TITLE

Low-Level Convergence Lines over Northeastern Australia. Part II: Southerly Disturbances

AUTHOR(S)
Smith, Roger K.; Reeder, Michael J.; May, Peter; Richter, Harald
PUB. DATE
November 2006
SOURCE
Monthly Weather Review;Nov2006, Vol. 134 Issue 11, p3109
SOURCE TYPE
Academic Journal
DOC. TYPE
Article
ABSTRACT
Observations of northward-moving borelike convergence lines over the southern part of the Gulf of Carpentaria region of northern Australia are described. Eleven such disturbances were documented during the 45-day period of the 2002 Gulf Lines Experiment. Of these, six were classified as major and five as minor, depending on their coherence throughout the region. The mean synoptic conditions leading to the two types of events were found to differ. The data for the events provide further insight into the structure and origin of borelike disturbances in the region. Two of the major events, those of 28–29 September and 9 October, are particularly noteworthy. The first of these had a clear double-change structure at all surface stations in the southeastern gulf region with an undular borelike wave preceding and separating from an airmass change in the form of a dryline. It is probably one of the best documented cases of its type. The second, which was documented in unprecedented detail by an instrumented research aircraft, consisted of three separate disturbances: one moving from the southeast, one from the south, and one from the northeast, all of which collided over the gulf. It is believed that the aircraft measurements are the first of their kind anywhere in the world. The aircraft made two long low-level transects through the disturbances and a higher-level transect where they were colliding. Various soundings were also made. The aircraft data showed clearly the undular borelike nature of the southeasterly disturbance. Measured vertical velocities in the waves were as high as 3 m s-1 at a mean altitude of about 230 m. Vertical velocities as high as 5 m s-1 were measured in the region of the collision at an altitude of about 1 km. The longevity of the bores is not explained by the vertical structure of the Scorer parameter, which indicates a leaky waveguide.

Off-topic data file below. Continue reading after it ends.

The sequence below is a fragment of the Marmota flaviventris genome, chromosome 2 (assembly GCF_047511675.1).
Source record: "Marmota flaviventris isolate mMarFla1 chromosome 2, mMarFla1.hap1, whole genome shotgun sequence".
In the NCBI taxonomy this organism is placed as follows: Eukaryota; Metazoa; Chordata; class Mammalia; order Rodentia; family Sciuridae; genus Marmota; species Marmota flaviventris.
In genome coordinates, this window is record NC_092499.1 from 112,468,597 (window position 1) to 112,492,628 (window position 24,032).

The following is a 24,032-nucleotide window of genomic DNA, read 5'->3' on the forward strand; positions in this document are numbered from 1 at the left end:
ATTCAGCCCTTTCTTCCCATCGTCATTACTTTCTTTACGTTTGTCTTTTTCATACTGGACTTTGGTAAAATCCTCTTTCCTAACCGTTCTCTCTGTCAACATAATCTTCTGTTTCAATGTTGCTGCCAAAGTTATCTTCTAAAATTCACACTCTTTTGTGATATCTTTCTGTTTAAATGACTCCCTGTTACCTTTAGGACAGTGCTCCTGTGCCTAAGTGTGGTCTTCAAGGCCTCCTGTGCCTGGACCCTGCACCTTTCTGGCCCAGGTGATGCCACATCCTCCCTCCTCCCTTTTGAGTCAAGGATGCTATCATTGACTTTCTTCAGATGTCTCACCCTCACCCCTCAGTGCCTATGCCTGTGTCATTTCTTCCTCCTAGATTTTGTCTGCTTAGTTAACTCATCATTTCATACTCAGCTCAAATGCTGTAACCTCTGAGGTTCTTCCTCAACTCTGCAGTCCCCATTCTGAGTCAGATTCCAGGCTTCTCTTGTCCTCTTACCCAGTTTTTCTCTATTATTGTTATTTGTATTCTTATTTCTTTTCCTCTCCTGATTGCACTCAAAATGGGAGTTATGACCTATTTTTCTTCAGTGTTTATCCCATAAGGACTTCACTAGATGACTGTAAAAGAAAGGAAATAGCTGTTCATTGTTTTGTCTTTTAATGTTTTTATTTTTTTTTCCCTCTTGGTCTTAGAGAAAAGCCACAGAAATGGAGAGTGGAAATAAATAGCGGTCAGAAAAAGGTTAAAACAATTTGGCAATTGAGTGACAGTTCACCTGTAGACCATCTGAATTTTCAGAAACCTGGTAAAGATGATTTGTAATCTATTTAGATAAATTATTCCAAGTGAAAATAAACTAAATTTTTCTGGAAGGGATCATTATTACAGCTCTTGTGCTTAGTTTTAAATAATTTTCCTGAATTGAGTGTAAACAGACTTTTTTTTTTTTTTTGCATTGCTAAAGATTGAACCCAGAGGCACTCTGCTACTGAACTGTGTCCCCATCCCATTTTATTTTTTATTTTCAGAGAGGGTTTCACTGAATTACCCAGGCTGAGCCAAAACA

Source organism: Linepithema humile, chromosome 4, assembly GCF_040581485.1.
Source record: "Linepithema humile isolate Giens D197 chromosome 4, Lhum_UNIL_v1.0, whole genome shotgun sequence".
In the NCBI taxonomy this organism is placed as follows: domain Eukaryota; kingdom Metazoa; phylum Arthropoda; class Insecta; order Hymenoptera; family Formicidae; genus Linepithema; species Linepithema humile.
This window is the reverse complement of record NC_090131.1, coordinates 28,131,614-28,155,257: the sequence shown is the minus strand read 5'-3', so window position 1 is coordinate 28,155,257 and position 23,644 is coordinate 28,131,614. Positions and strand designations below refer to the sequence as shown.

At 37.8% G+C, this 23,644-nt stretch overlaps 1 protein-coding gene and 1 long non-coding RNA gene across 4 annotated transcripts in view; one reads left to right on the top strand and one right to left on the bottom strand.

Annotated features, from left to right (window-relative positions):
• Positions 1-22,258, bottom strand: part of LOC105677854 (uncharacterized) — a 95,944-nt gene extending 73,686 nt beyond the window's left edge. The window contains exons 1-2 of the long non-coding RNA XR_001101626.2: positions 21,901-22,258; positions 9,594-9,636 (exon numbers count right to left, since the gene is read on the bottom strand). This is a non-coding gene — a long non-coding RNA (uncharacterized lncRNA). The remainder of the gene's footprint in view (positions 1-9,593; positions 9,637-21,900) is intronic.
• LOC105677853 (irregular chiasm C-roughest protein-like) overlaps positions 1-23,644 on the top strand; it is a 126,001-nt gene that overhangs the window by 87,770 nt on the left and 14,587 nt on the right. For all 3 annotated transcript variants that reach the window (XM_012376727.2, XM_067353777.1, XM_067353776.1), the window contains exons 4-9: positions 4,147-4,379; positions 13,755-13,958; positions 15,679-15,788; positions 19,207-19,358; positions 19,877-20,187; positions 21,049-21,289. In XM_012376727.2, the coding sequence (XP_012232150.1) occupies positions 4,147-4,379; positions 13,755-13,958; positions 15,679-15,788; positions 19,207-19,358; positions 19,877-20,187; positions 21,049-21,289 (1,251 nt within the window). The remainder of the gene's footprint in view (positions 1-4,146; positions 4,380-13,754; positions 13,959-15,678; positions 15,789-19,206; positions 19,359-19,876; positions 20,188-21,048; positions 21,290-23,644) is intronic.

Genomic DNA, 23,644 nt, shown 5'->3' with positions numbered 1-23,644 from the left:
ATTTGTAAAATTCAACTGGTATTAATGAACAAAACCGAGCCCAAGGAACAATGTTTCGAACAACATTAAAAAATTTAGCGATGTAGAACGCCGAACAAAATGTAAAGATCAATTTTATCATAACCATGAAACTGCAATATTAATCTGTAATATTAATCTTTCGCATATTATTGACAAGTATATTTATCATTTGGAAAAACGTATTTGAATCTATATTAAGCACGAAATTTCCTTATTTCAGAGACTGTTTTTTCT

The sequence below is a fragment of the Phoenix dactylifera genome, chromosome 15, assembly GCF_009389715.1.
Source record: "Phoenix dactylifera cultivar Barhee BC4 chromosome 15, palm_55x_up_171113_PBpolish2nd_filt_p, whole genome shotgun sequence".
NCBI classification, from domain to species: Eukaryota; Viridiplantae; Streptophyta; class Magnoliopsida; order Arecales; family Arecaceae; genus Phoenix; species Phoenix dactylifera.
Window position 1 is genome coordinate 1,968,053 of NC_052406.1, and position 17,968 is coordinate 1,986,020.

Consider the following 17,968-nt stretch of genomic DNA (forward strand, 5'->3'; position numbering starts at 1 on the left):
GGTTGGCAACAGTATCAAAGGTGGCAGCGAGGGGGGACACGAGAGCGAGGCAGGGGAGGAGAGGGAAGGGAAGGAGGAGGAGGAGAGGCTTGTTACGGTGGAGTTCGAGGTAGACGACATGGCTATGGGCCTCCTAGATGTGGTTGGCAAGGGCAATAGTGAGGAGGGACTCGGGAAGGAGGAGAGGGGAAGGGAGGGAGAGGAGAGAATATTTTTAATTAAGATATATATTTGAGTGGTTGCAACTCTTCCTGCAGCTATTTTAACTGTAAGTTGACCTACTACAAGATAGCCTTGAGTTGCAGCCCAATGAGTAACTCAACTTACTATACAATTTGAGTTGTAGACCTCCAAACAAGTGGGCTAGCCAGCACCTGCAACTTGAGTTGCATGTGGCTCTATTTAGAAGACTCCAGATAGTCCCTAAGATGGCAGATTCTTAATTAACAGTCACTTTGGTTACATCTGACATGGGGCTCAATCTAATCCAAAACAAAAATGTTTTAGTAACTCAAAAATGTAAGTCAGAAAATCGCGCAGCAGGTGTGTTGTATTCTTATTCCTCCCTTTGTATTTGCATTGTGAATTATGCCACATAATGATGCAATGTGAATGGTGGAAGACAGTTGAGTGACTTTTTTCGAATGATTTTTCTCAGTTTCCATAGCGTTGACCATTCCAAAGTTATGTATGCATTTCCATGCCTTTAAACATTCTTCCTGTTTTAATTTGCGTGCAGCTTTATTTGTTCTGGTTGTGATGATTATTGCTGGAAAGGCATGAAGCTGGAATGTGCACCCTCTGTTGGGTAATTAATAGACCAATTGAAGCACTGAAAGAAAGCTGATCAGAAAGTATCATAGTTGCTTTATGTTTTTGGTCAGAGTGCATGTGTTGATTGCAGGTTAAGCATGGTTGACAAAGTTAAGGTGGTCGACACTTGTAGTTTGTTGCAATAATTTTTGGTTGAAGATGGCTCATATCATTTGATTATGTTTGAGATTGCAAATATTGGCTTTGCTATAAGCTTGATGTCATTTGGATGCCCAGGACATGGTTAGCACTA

ACCESSION #
23580174

 

Related Articles

  • Formation of reversed lee flow over the north-eastern Adriatic during bora. Prtenjak, Maja Telišman; Belušić, Danijel // Geofizika;2009, Vol. 26 Issue 2, p145 

    In-situ measurements indicate the existence of reversed near-surface airflow over the north-eastern Adriatic during the bora wind. Here we examine its structure and evolution by means of a numerical simulation. The studied phenomenon developed during typical summer frontal bora that is...

  • Air-sea interactions in the Adriatic basin: simulations of Bora and Sirocco wind events. Ferrarese, S.; Cassardo, C.; Elmi, A.; Genovese, R.; Longhetto, A.; Manfrin, M.; Richiardone, R. // Geofizika;2009, Vol. 26 Issue 2, p157 

    Two simulations of the response of Adriatic Sea to severe wind performed by an atmosphere-ocean coupled model and the comparisons with observed data and modelled fields published in literature are presented. The model RAMS-DieCAST was applied to simulate the variations of sea currents and...